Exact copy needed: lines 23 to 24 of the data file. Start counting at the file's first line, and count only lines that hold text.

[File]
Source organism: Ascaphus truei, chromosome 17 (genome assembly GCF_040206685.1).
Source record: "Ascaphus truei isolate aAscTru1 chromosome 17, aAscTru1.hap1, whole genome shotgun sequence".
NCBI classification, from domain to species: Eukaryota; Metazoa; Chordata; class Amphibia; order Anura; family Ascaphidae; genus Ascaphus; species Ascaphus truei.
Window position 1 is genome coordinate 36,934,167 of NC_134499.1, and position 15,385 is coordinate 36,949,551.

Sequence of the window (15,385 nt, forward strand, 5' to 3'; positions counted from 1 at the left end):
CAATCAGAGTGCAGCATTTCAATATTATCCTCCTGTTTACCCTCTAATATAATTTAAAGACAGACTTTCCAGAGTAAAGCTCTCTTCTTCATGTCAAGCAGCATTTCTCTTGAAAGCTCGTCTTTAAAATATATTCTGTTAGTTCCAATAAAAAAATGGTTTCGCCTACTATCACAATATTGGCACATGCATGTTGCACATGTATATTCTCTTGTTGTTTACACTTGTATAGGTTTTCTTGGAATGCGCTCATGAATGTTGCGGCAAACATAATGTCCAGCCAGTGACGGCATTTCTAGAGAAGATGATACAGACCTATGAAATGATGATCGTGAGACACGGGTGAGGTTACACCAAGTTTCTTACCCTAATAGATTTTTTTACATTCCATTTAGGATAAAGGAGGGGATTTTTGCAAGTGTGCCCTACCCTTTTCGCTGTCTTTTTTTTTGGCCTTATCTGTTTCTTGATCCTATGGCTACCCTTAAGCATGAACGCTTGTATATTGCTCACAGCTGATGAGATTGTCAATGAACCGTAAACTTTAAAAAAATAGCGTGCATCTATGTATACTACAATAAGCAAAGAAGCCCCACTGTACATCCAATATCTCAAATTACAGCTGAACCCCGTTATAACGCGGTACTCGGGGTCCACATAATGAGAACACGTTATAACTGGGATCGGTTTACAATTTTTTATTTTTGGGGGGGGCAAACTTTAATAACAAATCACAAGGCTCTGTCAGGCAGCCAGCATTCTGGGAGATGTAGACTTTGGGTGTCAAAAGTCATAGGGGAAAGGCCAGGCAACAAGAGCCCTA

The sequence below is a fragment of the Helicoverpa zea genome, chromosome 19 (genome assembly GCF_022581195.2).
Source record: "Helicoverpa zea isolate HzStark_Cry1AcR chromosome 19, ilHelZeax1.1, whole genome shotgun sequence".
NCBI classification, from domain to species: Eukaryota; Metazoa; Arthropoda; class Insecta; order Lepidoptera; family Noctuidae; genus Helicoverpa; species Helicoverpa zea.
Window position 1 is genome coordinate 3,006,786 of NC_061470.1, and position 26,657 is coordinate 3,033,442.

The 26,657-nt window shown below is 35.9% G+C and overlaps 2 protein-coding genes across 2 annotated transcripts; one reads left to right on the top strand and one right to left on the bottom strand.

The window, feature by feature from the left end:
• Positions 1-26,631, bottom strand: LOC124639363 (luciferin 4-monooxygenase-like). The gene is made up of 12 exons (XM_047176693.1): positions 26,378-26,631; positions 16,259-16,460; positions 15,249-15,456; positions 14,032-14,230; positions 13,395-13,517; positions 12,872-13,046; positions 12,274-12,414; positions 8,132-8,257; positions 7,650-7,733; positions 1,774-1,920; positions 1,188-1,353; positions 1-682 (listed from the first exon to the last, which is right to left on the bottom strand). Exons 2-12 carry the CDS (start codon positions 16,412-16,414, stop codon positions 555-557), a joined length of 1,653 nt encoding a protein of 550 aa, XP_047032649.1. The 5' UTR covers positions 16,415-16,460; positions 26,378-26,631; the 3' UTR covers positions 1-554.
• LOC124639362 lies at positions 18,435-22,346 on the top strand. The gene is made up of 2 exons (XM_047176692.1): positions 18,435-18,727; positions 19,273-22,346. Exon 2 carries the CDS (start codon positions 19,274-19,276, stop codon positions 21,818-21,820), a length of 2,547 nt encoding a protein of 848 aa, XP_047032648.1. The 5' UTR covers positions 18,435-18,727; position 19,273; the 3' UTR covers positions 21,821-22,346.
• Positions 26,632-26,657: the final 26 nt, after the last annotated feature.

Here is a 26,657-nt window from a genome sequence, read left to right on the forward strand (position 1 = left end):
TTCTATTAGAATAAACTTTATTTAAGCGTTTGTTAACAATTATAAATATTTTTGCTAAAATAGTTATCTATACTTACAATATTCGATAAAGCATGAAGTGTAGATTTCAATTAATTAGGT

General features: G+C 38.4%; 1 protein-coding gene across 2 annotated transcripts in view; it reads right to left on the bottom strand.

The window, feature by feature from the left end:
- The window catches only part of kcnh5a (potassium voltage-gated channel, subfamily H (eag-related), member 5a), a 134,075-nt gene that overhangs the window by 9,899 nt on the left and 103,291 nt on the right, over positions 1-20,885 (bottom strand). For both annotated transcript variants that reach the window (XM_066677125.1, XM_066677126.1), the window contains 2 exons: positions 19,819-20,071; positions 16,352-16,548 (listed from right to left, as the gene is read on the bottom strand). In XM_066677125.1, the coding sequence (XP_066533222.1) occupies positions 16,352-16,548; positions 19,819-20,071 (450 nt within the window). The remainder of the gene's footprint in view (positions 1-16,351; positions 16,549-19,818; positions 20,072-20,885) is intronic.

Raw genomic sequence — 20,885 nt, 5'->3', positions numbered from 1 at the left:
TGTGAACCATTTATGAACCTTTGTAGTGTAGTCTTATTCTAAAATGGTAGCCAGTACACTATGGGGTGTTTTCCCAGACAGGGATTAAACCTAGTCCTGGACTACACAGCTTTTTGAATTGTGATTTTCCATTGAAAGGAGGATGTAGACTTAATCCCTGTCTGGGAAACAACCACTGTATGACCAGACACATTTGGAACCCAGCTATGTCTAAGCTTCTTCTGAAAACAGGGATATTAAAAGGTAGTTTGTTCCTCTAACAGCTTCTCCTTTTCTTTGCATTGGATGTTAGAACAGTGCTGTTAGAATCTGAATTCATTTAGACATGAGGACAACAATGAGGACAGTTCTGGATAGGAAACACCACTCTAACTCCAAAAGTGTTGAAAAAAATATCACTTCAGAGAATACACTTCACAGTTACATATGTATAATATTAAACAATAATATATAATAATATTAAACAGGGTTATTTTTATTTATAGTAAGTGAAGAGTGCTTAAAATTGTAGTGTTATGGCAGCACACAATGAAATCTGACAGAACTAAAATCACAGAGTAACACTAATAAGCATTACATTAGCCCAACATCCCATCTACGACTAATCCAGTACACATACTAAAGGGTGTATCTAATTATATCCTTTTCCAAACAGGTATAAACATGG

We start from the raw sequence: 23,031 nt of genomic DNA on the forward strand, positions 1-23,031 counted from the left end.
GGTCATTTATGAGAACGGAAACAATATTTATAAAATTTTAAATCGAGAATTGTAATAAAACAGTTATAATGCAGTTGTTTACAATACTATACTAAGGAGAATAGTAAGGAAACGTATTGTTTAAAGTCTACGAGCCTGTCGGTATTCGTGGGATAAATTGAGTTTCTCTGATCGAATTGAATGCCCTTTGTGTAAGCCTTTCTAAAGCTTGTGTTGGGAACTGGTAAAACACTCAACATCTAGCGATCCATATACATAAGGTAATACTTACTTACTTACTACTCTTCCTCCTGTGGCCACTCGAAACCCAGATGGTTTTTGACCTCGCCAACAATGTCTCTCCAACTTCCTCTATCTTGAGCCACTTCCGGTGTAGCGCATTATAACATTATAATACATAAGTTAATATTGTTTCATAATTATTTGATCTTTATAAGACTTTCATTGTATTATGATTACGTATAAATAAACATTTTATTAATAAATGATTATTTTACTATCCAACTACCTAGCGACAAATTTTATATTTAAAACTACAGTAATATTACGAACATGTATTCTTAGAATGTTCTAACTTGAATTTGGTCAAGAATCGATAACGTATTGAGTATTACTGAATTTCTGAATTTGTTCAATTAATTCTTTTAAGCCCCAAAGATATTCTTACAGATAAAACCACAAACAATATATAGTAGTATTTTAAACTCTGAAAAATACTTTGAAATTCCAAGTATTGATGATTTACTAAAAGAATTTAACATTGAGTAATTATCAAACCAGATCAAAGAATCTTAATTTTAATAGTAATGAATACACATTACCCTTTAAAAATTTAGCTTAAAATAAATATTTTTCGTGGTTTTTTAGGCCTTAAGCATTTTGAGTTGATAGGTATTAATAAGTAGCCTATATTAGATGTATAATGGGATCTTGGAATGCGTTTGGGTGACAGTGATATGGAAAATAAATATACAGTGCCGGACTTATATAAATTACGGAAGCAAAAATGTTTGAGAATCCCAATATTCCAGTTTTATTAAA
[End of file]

We start from the raw sequence: 23,031 nt of genomic DNA on the forward strand, positions 1-23,031 counted from the left end.
GGTCATTTATGAGAACGGAAACAATATTTATAAAATTTTAAATCGAGAATTGTAATAAAACAGTTATAATGCAGTTGTTTACAATACTATACTAAGGAGAATAGTAAGGAAACGTATTGTTTAAAGTCTACGAGCCTGTCGGTATTCGTGGGATAAATTGAGTTTCTCTGATCGAATTGAATGCCCTTTGTGTAAGCCTTTCTAAAGCTTGTGTTGGGAACTGGTAAAACACTCAACATCTAGCGATCCATATACATAAGGTAATACTTACTTACTTACTACTCTTCCTCCTGTGGCCACTCGAAACCCAGATGGTTTTTGACCTCGCCAACAATGTCTCTCCAACTTCCTCTATCTTGAGCCACTTCCGGTGTAGCGCATTATAACATTATAATACATAAGTTAATATTGTTTCATAATTATTTGATCTTTATAAGACTTTCATTGTATTATGATTACGTATAAATAAACATTTTATTAATAAATGATTATTTTACTATCCAACTACCTAGCGACAAATTTTATATTTAAAACTACAGTAATATTACGAACATGTATTCTTAGAATGTTCTAACTTGAATTTGGTCAAGAATCGATAACGTATTGAGTATTACTGAATTTCTGAATTTGTTCAATTAATTCTTTTAAGCCCCAAAGATATTCTTACAGATAAAACCACAAACAATATATAGTAGTATTTTAAACTCTGAAAAATACTTTGAAATTCCAAGTATTGATGATTTACTAAAAGAATTTAACATTGAGTAATTATCAAACCAGATCAAAGAATCTTAATTTTAATAGTAATGAATACACATTACCCTTTAAAAATTTAGCTTAAAATAAATATTTTTCGTGGTTTTTTAGGCCTTAAGCATTTTGAGTTGATAGGTATTAATAAGTAGCCTATATTAGATGTATAATGGGATCTTGGAATGCGTTTGGGTGACAGTGATATGGAAAATAAATATACAGTGCCGGACTTATATAAATTACGGAAGCAAAAATGTTTGAGAATCCCAATATTCCAGTTTTATTAAA